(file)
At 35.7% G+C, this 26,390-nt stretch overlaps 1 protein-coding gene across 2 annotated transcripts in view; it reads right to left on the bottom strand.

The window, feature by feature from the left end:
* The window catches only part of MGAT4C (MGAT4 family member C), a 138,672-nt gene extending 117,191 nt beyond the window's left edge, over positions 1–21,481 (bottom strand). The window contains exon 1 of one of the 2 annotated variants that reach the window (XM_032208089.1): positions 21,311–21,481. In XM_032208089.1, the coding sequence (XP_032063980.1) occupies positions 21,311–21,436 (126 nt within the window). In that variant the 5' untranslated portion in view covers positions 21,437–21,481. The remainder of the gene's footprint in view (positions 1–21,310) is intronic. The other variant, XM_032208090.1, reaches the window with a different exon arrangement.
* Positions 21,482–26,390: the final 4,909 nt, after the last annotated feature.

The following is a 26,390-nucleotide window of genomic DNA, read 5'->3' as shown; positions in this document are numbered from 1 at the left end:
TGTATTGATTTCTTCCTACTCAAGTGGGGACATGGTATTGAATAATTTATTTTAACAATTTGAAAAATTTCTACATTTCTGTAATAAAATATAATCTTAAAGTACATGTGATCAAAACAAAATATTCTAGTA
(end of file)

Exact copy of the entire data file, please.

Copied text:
At 35.7% G+C, this 26,390-nt stretch overlaps 1 protein-coding gene across 2 annotated transcripts in view; it reads right to left on the bottom strand.

The window, feature by feature from the left end:
* The window catches only part of MGAT4C (MGAT4 family member C), a 138,672-nt gene extending 117,191 nt beyond the window's left edge, over positions 1–21,481 (bottom strand). The window contains exon 1 of one of the 2 annotated variants that reach the window (XM_032208089.1): positions 21,311–21,481. In XM_032208089.1, the coding sequence (XP_032063980.1) occupies positions 21,311–21,436 (126 nt within the window). In that variant the 5' untranslated portion in view covers positions 21,437–21,481. The remainder of the gene's footprint in view (positions 1–21,310) is intronic. The other variant, XM_032208090.1, reaches the window with a different exon arrangement.
* Positions 21,482–26,390: the final 4,909 nt, after the last annotated feature.

The following is a 26,390-nucleotide window of genomic DNA, read 5'->3' as shown; positions in this document are numbered from 1 at the left end:
TGTATTGATTTCTTCCTACTCAAGTGGGGACATGGTATTGAATAATTTATTTTAACAATTTGAAAAATTTCTACATTTCTGTAATAAAATATAATCTTAAAGTACATGTGATCAAAACAAAATATTCTAGTA